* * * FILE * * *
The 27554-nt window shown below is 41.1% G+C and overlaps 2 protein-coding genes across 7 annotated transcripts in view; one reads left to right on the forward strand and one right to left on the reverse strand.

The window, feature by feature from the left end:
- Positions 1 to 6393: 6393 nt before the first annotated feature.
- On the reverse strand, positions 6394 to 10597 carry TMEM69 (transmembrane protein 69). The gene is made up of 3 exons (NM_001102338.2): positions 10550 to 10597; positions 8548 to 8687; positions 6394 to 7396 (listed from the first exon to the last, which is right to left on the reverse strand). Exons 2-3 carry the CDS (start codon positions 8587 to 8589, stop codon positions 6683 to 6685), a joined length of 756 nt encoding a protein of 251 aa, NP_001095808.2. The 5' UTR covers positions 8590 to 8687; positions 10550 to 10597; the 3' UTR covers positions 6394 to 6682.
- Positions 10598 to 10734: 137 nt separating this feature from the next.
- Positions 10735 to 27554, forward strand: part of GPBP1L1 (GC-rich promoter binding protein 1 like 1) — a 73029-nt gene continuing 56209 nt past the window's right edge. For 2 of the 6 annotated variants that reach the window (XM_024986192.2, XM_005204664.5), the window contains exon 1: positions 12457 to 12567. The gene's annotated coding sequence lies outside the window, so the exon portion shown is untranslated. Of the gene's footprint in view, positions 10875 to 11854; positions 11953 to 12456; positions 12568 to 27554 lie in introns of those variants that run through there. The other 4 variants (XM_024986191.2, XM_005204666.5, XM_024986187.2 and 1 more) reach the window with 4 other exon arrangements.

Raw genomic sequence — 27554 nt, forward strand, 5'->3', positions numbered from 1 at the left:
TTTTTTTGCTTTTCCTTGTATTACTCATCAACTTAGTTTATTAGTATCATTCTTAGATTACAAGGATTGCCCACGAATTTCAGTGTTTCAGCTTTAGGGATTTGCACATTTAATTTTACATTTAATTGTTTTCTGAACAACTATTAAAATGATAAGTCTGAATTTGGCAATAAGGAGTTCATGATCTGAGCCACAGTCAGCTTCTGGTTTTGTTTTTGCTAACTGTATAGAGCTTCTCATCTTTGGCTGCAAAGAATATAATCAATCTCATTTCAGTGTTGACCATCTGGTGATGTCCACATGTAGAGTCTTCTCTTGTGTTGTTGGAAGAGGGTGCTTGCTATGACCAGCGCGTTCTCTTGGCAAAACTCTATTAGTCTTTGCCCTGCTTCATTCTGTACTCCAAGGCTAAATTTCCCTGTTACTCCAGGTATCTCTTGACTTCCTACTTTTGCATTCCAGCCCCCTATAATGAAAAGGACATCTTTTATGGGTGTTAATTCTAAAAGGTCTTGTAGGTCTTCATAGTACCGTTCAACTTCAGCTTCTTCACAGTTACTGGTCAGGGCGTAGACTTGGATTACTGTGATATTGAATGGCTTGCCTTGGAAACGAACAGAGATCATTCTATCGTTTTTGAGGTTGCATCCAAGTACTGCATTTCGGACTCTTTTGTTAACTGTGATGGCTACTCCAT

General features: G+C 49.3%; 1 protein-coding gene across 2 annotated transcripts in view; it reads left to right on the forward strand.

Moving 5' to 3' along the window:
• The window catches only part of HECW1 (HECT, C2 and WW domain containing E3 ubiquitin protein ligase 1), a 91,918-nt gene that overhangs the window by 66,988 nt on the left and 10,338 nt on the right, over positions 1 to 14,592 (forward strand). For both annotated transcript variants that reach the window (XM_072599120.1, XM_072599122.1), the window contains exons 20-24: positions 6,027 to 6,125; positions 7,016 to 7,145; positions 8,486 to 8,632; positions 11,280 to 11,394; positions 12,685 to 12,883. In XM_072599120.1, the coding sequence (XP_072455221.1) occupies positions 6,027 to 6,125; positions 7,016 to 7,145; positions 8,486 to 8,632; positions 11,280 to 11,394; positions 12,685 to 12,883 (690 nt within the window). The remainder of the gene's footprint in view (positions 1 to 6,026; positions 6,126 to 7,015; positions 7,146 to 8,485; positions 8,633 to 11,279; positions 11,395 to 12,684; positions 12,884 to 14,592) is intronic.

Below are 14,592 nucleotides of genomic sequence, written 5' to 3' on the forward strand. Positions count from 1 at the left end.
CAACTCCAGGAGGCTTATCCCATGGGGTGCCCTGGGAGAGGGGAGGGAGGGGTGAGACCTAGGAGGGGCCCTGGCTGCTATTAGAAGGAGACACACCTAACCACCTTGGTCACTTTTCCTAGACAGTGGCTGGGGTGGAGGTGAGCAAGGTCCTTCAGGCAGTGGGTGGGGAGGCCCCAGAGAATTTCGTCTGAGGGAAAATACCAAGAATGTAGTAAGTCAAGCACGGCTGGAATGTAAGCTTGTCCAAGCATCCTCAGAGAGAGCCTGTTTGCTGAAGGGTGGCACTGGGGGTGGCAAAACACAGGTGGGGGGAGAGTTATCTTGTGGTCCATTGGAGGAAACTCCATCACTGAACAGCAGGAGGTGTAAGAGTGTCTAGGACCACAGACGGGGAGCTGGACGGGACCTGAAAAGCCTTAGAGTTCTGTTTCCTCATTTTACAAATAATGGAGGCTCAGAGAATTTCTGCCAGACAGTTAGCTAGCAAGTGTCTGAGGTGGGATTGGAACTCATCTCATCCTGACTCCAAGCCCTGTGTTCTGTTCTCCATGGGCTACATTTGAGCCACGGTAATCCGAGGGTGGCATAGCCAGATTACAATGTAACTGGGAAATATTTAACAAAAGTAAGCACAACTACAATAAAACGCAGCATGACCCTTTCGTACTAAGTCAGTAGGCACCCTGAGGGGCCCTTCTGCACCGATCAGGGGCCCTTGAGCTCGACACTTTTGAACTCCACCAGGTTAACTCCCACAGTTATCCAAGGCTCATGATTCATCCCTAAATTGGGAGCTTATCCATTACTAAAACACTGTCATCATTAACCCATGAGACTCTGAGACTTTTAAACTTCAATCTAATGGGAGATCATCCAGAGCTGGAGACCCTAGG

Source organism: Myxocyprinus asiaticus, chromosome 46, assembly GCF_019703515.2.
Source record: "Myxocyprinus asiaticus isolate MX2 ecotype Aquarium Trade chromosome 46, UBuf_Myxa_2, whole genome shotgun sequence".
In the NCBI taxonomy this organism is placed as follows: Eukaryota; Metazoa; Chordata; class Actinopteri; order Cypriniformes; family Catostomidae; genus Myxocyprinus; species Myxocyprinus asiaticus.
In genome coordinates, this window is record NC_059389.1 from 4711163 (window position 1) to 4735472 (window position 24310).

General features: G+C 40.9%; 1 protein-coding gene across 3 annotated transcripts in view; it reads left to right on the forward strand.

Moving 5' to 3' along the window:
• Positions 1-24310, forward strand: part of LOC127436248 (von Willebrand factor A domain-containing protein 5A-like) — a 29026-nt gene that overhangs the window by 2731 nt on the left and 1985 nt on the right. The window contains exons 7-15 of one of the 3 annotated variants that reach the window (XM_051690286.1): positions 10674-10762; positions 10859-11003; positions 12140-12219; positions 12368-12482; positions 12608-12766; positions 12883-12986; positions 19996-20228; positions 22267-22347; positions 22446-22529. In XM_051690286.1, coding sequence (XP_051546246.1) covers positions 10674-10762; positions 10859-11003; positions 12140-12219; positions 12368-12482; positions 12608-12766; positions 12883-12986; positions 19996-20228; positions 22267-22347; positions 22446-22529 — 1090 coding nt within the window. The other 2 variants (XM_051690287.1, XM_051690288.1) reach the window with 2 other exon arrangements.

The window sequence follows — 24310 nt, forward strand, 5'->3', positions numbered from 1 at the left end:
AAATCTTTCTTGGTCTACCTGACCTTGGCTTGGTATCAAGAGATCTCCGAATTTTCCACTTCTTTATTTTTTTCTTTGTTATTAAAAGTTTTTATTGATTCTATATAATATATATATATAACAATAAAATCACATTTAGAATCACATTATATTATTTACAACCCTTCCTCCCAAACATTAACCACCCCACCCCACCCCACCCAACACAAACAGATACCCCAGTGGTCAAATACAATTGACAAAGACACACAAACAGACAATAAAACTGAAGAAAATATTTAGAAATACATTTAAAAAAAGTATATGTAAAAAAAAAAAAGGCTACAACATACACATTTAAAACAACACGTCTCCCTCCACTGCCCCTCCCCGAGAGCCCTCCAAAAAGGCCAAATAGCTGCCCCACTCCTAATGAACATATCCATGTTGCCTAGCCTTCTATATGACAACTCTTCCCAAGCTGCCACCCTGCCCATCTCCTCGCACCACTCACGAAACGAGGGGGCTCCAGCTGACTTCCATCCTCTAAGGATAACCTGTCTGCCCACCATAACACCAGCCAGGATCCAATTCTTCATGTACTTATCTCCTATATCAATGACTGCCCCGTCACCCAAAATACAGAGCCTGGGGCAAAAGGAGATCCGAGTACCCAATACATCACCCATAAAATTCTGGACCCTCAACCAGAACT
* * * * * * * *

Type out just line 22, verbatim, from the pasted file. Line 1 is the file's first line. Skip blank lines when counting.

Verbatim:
AAATCTTTCTTGGTCTACCTGACCTTGGCTTGGTATCAAGAGATCTCCGAATTTTCCACTTCTTTATTTTTTTCTTTGTTATTAAAAGTTTTTATTGATTCTATATAATATATATATATAACAATAAAATCACATTTAGAATCACATTATATTATTTACAACCCTTCCTCCCAAACATTAACCACCCCACCCCACCCCACCCAACACAAACAGATACCCCAGTGGTCAAATACAATTGACAAAGACACACAAACAGACAATAAAACTGAAGAAAATATTTAGAAATACATTTAAAAAAAGTATATGTAAAAAAAAAAAAGGCTACAACATACACATTTAAAACAACACGTCTCCCTCCACTGCCCCTCCCCGAGAGCCCTCCAAAAAGGCCAAATAGCTGCCCCACTCCTAATGAACATATCCATGTTGCCTAGCCTTCTATATGACAACTCTTCCCAAGCTGCCACCCTGCCCATCTCCTCGCACCACTCACGAAACGAGGGGGCTCCAGCTGACTTCCATCCTCTAAGGATAACCTGTCTGCCCACCATAACACCAGCCAGGATCCAATTCTTCATGTACTTATCTCCTATATCAATGACTGCCCCGTCACCCAAAATACAGAGCCTGGGGCAAAAGGAGATCCGAGTACCCAATACATCACCCATAAAATTCTGGACCCTCAACCAGAACT